Creating a society of armchair snoops
By encouraging the public to monitor CCTV footage, a new website promises to turn us all into armchair snoops.
A commemorative frieze of George Orwell’s face was recently pried off a wall marking the location of Booklover’s Corner, the second-hand shop in Hampstead, London, where the author worked in the 1930s. There were no witnesses to the crime, which appears unsolvable. One journalist joked at the time that ‘one would suggest CCTV, were it not a monument to the author of Nineteen Eighty-Four‘.
Jokes aside, closed-circuit television (CCTV) is often presumed to be a key instrument for resolving crimes, especially when there are no eye witnesses. Yet despite the fact that Britain is one of the most spied-upon nations in the world, with over 60,000 council-operated CCTV cameras, the growth in surveillance cameras has not led to a decrease in crime. Most of the cameras are unmanned and can therefore only be useful in identifying culprits after they’ve already committed a crime.
In order to make up for some of the shortcomings of CCTV, the entrepreneur Tony Morgan launched the website Internet Eyes. Here, any adult living in the EU can register to watch live CCTV feeds of small businesses who can’t afford full-time monitoring of their camera footage. Users become part-time crime stoppers, notifying businesses if vandalism or shoplifting is happening on their premises.
Internet Eyes, which launched in October this year, already has thousands of registered users paying a £13 annual subscription fee. If users spot something suspicious, they can alert the shop owner. Correct tip-offs earn them three points. The subscriber who collects the most points in a single month wins £1,000. In effect, Internet Eyes allows members of the public to play a virtual game of I Spy from the comfort of their own homes. Morgan has said that this is another bonus of the scheme – it allows people to intervene in crimes without fear of getting hurt.
Unsurprisingly, the initiative has caught the attention of politicians. One Tory MP praised it for ‘building a more responsible big society’, referring to David Cameron’s efforts to make members of the public take responsibility for their communities’ wellbeing and safety. This was surely music to the ears of Morgan, who wants to extend his venture to allow his army of crime-stoppers to monitor public spaces, too.
Some areas of Britain have already been subjected to listening and talking CCTVs, where camera operators can bark orders through loud speakers at people engaging in ‘anti-social behaviour’. In one scheme, messages pre-recorded by children were broadcast to misbehaving adults. Now, with Internet Eyes, we may shortly be seeing a growth in armchair busybodies, alerting authorities to ne’er-do-wells over the internet.
The Lib-Con government has promised to ‘roll back the surveillance state’, but the culture of surveillance is still going strong and the government has expressed enthusiasm over people policing their own streets and communities. Likewise, many of Internet Eyes’ users have cited ‘doing good through fighting crime’ as a main motivation for registering.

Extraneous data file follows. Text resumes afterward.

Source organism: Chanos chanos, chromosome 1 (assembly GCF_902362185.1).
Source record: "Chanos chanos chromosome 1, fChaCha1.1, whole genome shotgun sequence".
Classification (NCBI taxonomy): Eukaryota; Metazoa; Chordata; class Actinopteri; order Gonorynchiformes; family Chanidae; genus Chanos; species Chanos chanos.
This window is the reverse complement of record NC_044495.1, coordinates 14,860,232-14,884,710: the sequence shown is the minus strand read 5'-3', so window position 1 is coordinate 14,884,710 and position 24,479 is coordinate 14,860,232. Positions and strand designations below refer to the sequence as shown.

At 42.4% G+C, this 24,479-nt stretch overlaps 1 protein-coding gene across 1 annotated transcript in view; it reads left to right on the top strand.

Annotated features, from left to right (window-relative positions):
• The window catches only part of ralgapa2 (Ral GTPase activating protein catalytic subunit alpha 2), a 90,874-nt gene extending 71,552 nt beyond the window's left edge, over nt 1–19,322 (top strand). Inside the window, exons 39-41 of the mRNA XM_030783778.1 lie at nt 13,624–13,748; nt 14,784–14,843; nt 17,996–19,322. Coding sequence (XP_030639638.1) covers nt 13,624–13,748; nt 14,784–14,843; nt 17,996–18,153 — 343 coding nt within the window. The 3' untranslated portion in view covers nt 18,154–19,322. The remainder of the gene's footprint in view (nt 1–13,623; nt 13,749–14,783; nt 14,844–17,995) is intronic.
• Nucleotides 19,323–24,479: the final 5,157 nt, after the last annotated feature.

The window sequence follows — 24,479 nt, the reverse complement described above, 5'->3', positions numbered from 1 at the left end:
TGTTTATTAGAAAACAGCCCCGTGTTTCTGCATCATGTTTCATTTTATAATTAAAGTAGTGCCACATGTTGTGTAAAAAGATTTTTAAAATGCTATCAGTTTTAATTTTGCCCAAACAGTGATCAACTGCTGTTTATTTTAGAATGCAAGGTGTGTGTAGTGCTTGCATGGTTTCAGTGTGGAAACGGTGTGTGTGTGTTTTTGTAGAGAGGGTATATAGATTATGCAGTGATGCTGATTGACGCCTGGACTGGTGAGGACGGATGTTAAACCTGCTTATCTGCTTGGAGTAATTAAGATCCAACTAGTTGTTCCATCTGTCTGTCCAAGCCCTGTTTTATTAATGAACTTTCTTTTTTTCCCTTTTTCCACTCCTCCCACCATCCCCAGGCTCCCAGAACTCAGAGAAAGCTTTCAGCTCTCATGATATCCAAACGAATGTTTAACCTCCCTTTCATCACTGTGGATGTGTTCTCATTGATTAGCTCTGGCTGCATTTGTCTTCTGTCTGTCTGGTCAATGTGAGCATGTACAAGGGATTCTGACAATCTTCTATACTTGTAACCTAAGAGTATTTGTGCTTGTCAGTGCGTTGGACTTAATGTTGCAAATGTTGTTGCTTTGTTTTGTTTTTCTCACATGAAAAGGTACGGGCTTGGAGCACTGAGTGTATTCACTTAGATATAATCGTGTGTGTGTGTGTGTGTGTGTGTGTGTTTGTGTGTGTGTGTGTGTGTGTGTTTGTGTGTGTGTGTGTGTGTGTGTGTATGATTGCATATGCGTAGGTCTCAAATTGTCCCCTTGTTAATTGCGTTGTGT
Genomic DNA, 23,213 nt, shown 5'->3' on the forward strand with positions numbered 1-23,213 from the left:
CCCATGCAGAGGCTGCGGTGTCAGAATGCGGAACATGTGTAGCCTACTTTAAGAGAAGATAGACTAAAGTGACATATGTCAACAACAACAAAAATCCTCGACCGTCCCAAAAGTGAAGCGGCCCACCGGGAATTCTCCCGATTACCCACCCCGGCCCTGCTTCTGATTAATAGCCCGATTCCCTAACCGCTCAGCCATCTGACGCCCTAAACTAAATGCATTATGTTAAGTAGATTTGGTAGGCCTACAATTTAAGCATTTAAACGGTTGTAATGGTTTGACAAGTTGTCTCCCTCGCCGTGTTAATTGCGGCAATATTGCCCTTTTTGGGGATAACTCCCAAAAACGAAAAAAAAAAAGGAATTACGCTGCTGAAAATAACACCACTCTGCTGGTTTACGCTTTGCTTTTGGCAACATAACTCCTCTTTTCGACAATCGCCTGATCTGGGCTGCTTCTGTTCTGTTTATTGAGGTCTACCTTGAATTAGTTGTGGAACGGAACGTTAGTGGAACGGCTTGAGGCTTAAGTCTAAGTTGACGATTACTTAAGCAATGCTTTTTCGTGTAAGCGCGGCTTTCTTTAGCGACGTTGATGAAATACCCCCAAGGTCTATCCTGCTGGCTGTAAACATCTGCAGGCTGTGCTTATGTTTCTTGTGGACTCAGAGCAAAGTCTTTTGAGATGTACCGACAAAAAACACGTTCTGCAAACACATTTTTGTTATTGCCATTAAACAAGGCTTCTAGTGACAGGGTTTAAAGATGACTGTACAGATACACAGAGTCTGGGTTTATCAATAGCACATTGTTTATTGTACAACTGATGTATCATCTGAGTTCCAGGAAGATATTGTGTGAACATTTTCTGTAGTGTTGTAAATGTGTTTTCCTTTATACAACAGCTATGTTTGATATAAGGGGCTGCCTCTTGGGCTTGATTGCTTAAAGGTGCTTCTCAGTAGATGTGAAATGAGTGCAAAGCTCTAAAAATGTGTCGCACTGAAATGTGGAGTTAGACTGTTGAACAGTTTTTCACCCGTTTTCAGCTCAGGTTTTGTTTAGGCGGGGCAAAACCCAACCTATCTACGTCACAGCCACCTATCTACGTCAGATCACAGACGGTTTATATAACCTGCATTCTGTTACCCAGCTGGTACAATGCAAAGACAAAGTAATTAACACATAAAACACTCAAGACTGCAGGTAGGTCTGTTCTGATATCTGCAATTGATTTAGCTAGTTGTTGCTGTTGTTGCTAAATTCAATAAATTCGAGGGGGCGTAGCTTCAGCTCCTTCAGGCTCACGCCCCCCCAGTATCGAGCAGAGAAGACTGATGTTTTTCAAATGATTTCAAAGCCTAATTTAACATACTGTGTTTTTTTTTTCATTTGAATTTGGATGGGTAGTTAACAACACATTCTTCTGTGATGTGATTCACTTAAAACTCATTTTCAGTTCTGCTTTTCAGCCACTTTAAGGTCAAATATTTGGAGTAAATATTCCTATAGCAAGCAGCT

Internet Eyes is likely to accentuate the detrimental effects that the roll-out of CCTVs has had on public space and citizens’ relations in Britain. The proliferation of CCTV cameras has helped erode normal codes of behaviour, encouraging people to feel unsafe whenever they are unmonitored. CCTVs make us less likely to help others out when they’re in trouble or to come to the aid of local shop owners being robbed or dealing with unruly customers. If there’s a camera monitored by an anonymous official or a self-described crime-stopper to do our civic duties for us, then what’s the point of getting involved?
Initiatives like Internet Eyes will also help breed suspicion and distrust, encouraging us to presume that people are up to no good and need to be policed every second of the day. Far from building social bonds, this reduces us all to policemen or criminals.
It remains to be seen if Internet Eyes proves to be a success. After all, watching livestreams from corner shops is hardly the height of excitement. The odds of halting a real-life shotgun robbery (or even catching a schoolchild nick a stick of gum) seem phenomenally low. Yet it does seem to deal with a lot of the operational shortcomings of current CCTV operations: it’s cheap and provides real-time crime alerts.
While CCTV has come under a lot of criticism for being inefficient and impractical, the real problems with the surveillance society aren’t to do with technicalities. After all, initiatives like Internet Eyes can make up for technical shortcomings. Instead, the importance of things like privacy, free public spaces, and interpersonal relationships undisturbed by busybodies need to be reasserted as CCTV cameras become more numerous and more efficient.
Rolling back the surveillance state is not simply about cutting investment in CCTVs or increasing regulation about how they’re used, as politicians have proposed. It is about challenging the culture of surveillance. A stronger case needs to be made for how CCTV imposes on public spaces, erodes trust, fragments relationships and breeds dependency on the watchful eye of authorities.
Internet Eyes and multitude of other devices observing us – from drones to talking cameras – should be switched off for good.
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